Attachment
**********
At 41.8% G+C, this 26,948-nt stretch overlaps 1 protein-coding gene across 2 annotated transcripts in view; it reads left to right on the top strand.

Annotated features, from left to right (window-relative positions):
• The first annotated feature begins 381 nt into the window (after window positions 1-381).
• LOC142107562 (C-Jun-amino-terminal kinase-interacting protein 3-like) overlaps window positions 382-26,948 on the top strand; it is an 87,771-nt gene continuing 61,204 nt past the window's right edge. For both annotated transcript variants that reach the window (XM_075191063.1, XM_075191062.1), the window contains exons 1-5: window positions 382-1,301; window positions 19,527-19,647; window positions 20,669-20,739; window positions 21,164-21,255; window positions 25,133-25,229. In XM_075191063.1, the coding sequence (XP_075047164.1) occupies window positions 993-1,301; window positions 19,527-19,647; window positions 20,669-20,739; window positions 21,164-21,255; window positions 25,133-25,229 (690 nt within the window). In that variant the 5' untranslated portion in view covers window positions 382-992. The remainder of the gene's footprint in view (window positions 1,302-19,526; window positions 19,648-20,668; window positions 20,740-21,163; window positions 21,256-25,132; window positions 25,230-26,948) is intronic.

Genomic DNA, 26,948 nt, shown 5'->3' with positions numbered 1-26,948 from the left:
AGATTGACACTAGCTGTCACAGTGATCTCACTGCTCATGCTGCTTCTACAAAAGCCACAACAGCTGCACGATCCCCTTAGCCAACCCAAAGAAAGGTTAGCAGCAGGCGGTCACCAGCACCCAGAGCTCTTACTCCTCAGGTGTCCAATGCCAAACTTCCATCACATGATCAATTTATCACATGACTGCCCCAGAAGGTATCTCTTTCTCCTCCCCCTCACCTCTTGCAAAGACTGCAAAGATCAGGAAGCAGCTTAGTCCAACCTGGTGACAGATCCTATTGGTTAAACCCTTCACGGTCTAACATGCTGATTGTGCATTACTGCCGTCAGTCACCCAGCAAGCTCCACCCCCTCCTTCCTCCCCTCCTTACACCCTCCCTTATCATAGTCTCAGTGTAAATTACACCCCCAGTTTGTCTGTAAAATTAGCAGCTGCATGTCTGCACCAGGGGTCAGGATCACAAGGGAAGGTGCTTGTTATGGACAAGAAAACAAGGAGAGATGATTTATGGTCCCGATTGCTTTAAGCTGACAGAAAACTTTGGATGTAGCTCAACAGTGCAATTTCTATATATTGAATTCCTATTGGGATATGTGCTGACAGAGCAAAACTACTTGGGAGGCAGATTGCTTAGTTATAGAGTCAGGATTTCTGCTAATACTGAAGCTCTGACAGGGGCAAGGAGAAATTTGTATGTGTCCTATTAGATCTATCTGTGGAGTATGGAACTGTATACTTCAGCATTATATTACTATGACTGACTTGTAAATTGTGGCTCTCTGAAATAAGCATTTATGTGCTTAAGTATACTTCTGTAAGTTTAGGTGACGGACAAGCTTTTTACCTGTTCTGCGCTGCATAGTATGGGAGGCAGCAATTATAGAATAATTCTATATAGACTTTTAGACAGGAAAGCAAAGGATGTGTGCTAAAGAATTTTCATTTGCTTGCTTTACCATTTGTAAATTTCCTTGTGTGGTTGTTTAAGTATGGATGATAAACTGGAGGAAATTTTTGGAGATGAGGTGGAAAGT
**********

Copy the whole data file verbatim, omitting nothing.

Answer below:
At 41.8% G+C, this 26,948-nt stretch overlaps 1 protein-coding gene across 2 annotated transcripts in view; it reads left to right on the top strand.

Annotated features, from left to right (window-relative positions):
• The first annotated feature begins 381 nt into the window (after window positions 1-381).
• LOC142107562 (C-Jun-amino-terminal kinase-interacting protein 3-like) overlaps window positions 382-26,948 on the top strand; it is an 87,771-nt gene continuing 61,204 nt past the window's right edge. For both annotated transcript variants that reach the window (XM_075191063.1, XM_075191062.1), the window contains exons 1-5: window positions 382-1,301; window positions 19,527-19,647; window positions 20,669-20,739; window positions 21,164-21,255; window positions 25,133-25,229. In XM_075191063.1, the coding sequence (XP_075047164.1) occupies window positions 993-1,301; window positions 19,527-19,647; window positions 20,669-20,739; window positions 21,164-21,255; window positions 25,133-25,229 (690 nt within the window). In that variant the 5' untranslated portion in view covers window positions 382-992. The remainder of the gene's footprint in view (window positions 1,302-19,526; window positions 19,648-20,668; window positions 20,740-21,163; window positions 21,256-25,132; window positions 25,230-26,948) is intronic.

Genomic DNA, 26,948 nt, shown 5'->3' with positions numbered 1-26,948 from the left:
AGATTGACACTAGCTGTCACAGTGATCTCACTGCTCATGCTGCTTCTACAAAAGCCACAACAGCTGCACGATCCCCTTAGCCAACCCAAAGAAAGGTTAGCAGCAGGCGGTCACCAGCACCCAGAGCTCTTACTCCTCAGGTGTCCAATGCCAAACTTCCATCACATGATCAATTTATCACATGACTGCCCCAGAAGGTATCTCTTTCTCCTCCCCCTCACCTCTTGCAAAGACTGCAAAGATCAGGAAGCAGCTTAGTCCAACCTGGTGACAGATCCTATTGGTTAAACCCTTCACGGTCTAACATGCTGATTGTGCATTACTGCCGTCAGTCACCCAGCAAGCTCCACCCCCTCCTTCCTCCCCTCCTTACACCCTCCCTTATCATAGTCTCAGTGTAAATTACACCCCCAGTTTGTCTGTAAAATTAGCAGCTGCATGTCTGCACCAGGGGTCAGGATCACAAGGGAAGGTGCTTGTTATGGACAAGAAAACAAGGAGAGATGATTTATGGTCCCGATTGCTTTAAGCTGACAGAAAACTTTGGATGTAGCTCAACAGTGCAATTTCTATATATTGAATTCCTATTGGGATATGTGCTGACAGAGCAAAACTACTTGGGAGGCAGATTGCTTAGTTATAGAGTCAGGATTTCTGCTAATACTGAAGCTCTGACAGGGGCAAGGAGAAATTTGTATGTGTCCTATTAGATCTATCTGTGGAGTATGGAACTGTATACTTCAGCATTATATTACTATGACTGACTTGTAAATTGTGGCTCTCTGAAATAAGCATTTATGTGCTTAAGTATACTTCTGTAAGTTTAGGTGACGGACAAGCTTTTTACCTGTTCTGCGCTGCATAGTATGGGAGGCAGCAATTATAGAATAATTCTATATAGACTTTTAGACAGGAAAGCAAAGGATGTGTGCTAAAGAATTTTCATTTGCTTGCTTTACCATTTGTAAATTTCCTTGTGTGGTTGTTTAAGTATGGATGATAAACTGGAGGAAATTTTTGGAGATGAGGTGGAAAGT